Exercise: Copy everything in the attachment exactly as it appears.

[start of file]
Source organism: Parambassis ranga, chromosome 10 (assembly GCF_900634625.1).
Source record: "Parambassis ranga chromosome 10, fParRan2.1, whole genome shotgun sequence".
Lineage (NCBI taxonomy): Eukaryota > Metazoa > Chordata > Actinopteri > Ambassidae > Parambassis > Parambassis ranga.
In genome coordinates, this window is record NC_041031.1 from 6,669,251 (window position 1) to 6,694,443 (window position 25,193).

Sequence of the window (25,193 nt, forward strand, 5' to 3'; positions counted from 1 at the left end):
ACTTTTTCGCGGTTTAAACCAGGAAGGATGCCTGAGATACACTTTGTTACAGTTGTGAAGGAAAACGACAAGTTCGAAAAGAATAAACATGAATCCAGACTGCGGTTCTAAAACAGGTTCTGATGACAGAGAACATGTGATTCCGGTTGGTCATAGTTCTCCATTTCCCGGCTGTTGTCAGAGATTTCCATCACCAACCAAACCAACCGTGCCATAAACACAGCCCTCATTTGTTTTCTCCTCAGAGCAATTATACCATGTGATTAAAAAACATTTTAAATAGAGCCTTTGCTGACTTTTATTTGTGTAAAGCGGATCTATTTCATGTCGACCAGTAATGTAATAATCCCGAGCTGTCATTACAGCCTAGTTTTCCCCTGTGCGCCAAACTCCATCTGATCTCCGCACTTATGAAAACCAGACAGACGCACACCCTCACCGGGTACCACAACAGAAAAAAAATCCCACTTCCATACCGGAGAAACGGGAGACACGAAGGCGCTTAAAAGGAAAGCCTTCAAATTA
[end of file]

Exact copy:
Source organism: Parambassis ranga, chromosome 10 (assembly GCF_900634625.1).
Source record: "Parambassis ranga chromosome 10, fParRan2.1, whole genome shotgun sequence".
Lineage (NCBI taxonomy): Eukaryota > Metazoa > Chordata > Actinopteri > Ambassidae > Parambassis > Parambassis ranga.
In genome coordinates, this window is record NC_041031.1 from 6,669,251 (window position 1) to 6,694,443 (window position 25,193).

Sequence of the window (25,193 nt, forward strand, 5' to 3'; positions counted from 1 at the left end):
ACTTTTTCGCGGTTTAAACCAGGAAGGATGCCTGAGATACACTTTGTTACAGTTGTGAAGGAAAACGACAAGTTCGAAAAGAATAAACATGAATCCAGACTGCGGTTCTAAAACAGGTTCTGATGACAGAGAACATGTGATTCCGGTTGGTCATAGTTCTCCATTTCCCGGCTGTTGTCAGAGATTTCCATCACCAACCAAACCAACCGTGCCATAAACACAGCCCTCATTTGTTTTCTCCTCAGAGCAATTATACCATGTGATTAAAAAACATTTTAAATAGAGCCTTTGCTGACTTTTATTTGTGTAAAGCGGATCTATTTCATGTCGACCAGTAATGTAATAATCCCGAGCTGTCATTACAGCCTAGTTTTCCCCTGTGCGCCAAACTCCATCTGATCTCCGCACTTATGAAAACCAGACAGACGCACACCCTCACCGGGTACCACAACAGAAAAAAAATCCCACTTCCATACCGGAGAAACGGGAGACACGAAGGCGCTTAAAAGGAAAGCCTTCAAATTA